Important education issues will face voters around Michigan on Tuesday, May 2. As an educational institute, the Mackinac Center seeks to provide information to help citizens make wise decisions that will provide the best education possible to Michigan children. Benefiting from a school election law that consolidates voting to one of four days in the year, citizens in many Michigan public school districts will have the opportunity to vote on school board candidates and tax proposals that may directly impact the quality of the schools in their districts.

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Here is a quick checklist for voters who have the future of schoolchildren in their hands.

1. Is the school board candidate willing to make fiscally sound decisions that will direct more dollars to the instruction of children and the preservation of teachers’ jobs?

Scores of districts around the state have saved public education funds by competitively sourcing certain services, according to the 2005 biennial survey by the Michigan Privatization Report. These non-instructional services — including food, janitorial and transportation — are important for quality education. Schools must have clean classrooms and other facilities to provide an environment conducive to learning. Many school boards are finding that private companies offer these services at a fraction of the cost. These savings free up money in the district’s budget to be spent on keeping quality teachers and on other classroom expenditures.

Savings are being realized around the state by dozens of districts who are replacing Rolls-Royce-type health insurance plans from the Michigan Education Special Services Association, a third-party insurance administrator affiliated with the Michigan Education Association union. Districts have saved hundreds of thousands of dollars by switching to less costly, but comparable plans from insurance providers.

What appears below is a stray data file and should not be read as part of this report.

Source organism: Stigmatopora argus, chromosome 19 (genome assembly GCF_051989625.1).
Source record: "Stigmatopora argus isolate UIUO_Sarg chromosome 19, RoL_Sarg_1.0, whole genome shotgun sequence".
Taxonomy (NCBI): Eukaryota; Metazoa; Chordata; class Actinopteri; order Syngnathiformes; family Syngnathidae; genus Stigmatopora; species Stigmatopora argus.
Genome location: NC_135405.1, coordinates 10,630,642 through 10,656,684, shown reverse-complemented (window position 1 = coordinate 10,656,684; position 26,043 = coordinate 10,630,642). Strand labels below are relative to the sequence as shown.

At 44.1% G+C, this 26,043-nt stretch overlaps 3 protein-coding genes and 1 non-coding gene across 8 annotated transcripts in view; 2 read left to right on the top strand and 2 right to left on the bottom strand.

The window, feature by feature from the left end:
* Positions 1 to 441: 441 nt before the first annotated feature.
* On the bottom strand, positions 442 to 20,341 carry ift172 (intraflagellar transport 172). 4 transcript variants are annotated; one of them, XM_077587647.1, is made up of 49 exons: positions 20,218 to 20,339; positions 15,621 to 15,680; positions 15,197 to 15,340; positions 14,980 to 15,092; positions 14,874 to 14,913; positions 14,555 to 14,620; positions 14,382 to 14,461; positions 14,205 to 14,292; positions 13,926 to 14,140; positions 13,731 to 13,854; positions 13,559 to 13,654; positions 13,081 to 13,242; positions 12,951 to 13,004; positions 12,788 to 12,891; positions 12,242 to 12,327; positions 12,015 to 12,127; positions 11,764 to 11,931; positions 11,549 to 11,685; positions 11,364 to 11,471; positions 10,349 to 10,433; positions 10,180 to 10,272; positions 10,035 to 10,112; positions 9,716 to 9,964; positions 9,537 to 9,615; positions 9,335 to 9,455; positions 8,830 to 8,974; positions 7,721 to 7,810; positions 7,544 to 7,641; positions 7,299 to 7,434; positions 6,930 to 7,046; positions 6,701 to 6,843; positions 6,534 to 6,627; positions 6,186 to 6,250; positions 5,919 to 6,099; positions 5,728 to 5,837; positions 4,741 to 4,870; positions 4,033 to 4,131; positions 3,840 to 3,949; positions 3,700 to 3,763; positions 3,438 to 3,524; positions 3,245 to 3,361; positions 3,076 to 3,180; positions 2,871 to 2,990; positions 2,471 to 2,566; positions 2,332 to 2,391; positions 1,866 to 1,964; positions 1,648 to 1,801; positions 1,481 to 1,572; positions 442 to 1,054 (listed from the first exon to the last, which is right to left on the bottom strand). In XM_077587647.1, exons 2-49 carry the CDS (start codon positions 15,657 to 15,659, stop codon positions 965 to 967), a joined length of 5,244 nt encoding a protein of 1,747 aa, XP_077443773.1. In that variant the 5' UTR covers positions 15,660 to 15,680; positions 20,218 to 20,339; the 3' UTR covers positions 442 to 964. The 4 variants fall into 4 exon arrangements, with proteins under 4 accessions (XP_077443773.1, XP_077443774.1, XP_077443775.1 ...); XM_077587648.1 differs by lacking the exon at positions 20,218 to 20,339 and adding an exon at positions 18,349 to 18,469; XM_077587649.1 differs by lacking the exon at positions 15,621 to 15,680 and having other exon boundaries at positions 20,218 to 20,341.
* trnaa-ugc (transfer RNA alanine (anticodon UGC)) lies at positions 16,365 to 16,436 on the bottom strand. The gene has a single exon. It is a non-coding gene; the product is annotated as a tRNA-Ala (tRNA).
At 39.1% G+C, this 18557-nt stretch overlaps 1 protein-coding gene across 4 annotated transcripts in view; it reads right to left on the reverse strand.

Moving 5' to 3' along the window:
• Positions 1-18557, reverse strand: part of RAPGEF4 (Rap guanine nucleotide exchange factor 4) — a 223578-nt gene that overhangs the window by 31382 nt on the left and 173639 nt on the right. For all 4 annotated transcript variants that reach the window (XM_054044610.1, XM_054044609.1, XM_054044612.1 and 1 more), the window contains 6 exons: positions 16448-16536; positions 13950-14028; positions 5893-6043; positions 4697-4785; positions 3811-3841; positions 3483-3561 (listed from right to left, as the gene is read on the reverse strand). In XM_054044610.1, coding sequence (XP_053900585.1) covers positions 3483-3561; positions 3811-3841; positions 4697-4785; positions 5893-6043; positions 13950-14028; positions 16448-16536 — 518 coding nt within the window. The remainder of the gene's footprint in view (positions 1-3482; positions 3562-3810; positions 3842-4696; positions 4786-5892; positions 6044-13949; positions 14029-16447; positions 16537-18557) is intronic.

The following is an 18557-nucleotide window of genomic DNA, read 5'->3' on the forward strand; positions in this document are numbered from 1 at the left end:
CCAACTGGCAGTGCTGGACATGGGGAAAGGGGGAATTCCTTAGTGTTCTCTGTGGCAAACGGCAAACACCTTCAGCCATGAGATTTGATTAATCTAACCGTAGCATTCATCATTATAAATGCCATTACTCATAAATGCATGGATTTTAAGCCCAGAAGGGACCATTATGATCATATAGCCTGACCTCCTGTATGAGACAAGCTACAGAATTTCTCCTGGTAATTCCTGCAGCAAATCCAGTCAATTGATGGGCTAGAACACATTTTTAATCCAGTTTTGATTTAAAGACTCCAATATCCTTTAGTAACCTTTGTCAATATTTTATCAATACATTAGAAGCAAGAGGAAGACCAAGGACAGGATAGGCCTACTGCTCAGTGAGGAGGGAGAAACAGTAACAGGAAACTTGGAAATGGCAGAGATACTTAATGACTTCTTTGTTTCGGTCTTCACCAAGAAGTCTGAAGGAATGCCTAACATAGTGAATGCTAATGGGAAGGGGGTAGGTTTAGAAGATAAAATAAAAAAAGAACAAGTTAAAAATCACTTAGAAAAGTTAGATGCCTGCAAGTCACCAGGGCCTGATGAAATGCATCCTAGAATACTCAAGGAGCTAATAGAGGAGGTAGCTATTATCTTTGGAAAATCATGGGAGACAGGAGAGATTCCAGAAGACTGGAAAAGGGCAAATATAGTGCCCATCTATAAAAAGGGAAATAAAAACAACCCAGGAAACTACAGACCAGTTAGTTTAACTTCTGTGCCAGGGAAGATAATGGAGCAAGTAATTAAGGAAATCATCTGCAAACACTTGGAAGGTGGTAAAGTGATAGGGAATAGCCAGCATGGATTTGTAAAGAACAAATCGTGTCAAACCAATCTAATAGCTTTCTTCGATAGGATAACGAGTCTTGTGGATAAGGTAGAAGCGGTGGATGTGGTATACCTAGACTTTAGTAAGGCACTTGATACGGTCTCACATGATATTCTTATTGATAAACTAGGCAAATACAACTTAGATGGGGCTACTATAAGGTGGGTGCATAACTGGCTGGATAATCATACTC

Such savings have been fiercely opposed by the MEA union in contract negotiations, and dozens of stories have shown that the union will go to great lengths to prevent districts from achieving these savings.

FURTHER READING: 2005 Privatization Survey; MESSA Reference Page; Michigan Education Report, "Growing number of districts seek solutions to costly health insurance," Fall 2005; "A School Board President Speaks Out."

2. Is the candidate willing to reform collective bargaining?

In Michigan, unionized teachers’ employment details must be negotiated by teachers unions. Unions such as the MEA have developed sophisticated collective bargaining methods for more than 30 years. Using significant resources taken involuntarily from teachers’ paychecks, the union uses deceptive, high-pressure tactics on school board members for considering decisions that are in the interest of advancing educational quality. Issues affected by union bargaining include raising costs so that fewer funds are available for the classroom, restricting administrators’ ability to lead high-performing schools and rewarding effective and ineffective teachers alike.

FURTHER READING: "Reform Collective Bargaining," in "Six Habits of Fiscally Responsible School Districts"; "Union Contract Prevents Budget and Classroom Reforms."